The National Smallholder Farmers Association of Malawi (NASFAM) has called for improvements in the tobacco contract farming, marketing and pricing to ensure that the producer, especially smallholder farmers, get a fair deal in the business.
NASFAM Chief Executive Officer, Dr. Betty Chinyamunyamu, made the call when she submitted the association’s input into the Tobacco Bill to the joint Parliamentary Committee tasked to solicit views to be incorporated into the Bill.
The Bill is scheduled to be presented in parliament once authorities are done with the consultations.
Chinyamunyamu observed that while Section 44 of the Bill stipulates that a grower who enters into contract farming shall commit the whole of their crop for that season to the single buyer, the section does not oblige the buyer to buy all the leaf from the contracted producer.
“And this gives buyers room to take out some clubs from the contract in the course of the season, as well as opting not to buy some of the tobacco arguing that they have reached their quota. The farmer will be on the losing end. There is need to elaborate this section so that the contract serves the interests of both parties,” she said.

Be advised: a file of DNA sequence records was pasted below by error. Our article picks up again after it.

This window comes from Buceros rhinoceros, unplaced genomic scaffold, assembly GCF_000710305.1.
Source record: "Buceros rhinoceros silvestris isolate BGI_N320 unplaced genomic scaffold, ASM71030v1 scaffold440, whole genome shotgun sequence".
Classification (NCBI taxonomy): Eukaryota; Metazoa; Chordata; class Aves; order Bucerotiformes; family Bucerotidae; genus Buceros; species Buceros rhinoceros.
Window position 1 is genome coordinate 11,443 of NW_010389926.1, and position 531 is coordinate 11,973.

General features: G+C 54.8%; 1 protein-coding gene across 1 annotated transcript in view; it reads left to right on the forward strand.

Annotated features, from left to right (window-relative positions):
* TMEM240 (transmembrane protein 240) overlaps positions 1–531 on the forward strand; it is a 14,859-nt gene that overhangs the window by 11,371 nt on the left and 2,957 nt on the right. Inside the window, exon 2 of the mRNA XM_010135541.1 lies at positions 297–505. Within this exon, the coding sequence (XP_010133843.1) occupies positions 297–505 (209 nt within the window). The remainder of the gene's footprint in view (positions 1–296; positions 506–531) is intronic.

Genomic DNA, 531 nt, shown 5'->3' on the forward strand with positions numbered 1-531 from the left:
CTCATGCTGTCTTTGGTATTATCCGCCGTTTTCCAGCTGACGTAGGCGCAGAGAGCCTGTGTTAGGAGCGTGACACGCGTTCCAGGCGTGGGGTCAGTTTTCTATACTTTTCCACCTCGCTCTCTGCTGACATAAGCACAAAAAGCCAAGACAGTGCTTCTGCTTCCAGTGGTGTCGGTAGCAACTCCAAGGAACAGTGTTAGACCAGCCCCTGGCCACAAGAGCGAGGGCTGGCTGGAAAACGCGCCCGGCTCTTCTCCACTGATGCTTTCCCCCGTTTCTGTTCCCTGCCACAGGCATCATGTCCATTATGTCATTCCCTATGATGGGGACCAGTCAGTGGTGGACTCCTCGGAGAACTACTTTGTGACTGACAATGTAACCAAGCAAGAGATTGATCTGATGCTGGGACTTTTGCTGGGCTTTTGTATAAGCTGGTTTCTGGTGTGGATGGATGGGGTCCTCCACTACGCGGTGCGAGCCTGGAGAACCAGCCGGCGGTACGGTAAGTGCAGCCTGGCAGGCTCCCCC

Chinyamunyamu, among many issues presented at the meeting, emphasised the need for fair and improved prices in the tobacco industry so ensure producers benefit from their sweat.
She said, “Part VI of Section 25 indicates that the Minister may, before the beginning of each tobacco selling season, set minimum prices for that particular season. NASFAM agrees with the spirit behind the provision, but our recommendation is that minimum prices should be set and communicated to farmers prior to the growing season as opposed to the marketing season. Such an approach will help farmers make right decisions on whether to grow tobacco that year or invest their resources on other crops depending on price.
“The problem with setting and communicating minimum prices prior to the marketing season is that farmers are held captive since they have already produced the crop and are forced to sell irrespective of the price considering there are no alternative markets for tobacco. Tobacco is different from other crops, which, if the price is not profitable, can be kept until a better market is available, or consumed by the producer.”
NASFAM, established in 1997, is one of the largest associations in Malawi servicing over 130,000 farmers in 22 districts of Malawi, out which around 50,000 are tobacco producers.